'Changing attitudes with a little imagination': Imagined contact effects on young children's intergroup bias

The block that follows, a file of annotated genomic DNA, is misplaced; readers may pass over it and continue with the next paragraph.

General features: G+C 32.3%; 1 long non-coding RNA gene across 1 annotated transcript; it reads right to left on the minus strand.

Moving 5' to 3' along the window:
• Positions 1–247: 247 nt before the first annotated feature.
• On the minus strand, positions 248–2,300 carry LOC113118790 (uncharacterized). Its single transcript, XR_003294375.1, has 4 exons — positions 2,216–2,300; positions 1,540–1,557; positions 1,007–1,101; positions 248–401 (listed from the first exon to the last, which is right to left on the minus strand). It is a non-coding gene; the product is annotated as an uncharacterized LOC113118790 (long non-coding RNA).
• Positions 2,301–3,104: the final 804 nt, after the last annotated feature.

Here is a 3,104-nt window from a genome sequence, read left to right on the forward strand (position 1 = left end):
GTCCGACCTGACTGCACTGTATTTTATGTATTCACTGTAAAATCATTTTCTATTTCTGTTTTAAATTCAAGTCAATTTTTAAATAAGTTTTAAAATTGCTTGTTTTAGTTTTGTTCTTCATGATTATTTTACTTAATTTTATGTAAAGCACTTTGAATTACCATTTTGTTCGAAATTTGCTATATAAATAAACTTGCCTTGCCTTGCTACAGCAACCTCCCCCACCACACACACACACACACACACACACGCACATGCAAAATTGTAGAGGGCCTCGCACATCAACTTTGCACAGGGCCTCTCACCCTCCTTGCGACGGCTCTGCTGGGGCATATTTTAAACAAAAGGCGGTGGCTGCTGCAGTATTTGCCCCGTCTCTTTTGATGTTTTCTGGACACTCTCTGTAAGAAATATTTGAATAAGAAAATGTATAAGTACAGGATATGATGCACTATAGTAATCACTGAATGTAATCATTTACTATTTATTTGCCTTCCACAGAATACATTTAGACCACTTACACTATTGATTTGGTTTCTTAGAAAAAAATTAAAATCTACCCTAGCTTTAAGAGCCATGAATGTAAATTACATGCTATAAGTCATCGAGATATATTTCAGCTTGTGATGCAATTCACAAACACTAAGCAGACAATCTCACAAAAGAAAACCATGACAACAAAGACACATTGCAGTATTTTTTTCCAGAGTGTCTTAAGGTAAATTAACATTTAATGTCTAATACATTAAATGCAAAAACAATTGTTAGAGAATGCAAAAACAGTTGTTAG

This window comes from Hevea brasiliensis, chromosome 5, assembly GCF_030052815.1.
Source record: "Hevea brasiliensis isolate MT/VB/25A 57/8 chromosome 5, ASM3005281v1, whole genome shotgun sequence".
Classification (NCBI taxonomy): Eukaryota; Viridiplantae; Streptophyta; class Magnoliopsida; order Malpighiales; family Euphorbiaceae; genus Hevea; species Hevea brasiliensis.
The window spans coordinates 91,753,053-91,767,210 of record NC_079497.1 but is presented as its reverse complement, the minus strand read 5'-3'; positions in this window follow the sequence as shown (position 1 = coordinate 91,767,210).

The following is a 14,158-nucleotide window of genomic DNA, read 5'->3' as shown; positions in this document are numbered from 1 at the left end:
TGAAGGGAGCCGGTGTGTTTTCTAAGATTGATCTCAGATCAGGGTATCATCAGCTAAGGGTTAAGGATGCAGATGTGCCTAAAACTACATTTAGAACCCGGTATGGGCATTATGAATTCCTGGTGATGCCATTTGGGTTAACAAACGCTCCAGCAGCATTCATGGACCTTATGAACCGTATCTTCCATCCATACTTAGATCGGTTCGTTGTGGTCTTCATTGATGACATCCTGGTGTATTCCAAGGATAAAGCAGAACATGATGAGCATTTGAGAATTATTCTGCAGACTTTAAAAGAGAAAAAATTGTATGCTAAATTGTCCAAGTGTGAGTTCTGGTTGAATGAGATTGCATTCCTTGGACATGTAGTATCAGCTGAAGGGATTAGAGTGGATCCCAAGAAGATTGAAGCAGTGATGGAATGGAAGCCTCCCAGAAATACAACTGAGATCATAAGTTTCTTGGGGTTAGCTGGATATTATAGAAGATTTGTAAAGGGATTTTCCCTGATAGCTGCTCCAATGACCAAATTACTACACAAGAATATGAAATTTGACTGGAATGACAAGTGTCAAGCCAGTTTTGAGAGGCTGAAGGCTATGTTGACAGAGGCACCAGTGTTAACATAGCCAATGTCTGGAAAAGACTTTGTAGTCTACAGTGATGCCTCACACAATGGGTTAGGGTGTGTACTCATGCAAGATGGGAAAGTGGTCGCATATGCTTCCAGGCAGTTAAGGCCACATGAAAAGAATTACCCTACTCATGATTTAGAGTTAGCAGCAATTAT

AbstractThe current research tested a recent development in social psychology, namely „imagined contact‟, among young children (n = 123, 5 to 10 years). Children imagined interacting with a physically disabled child, or did not take part in this activity (the control group). Compared with the control group, children who engaged in „imagined contact‟ subsequently showed reduced intergroup bias in their general attitude and ratings of warmth and competence. Imagined contact also led to more positive intended friendship behavior towards the disabled, but only among 5 – 6 year olds. This provides partial support for our hypothesis that younger children, perhaps as a result of their lack of outgroup experience, are more likely to benefit from imagined contact. Implications for the development of attitudes towards the disabled, imagined contact theory and the development of classroom-based prejudice-reduction techniques based on imagined contact are discussed.
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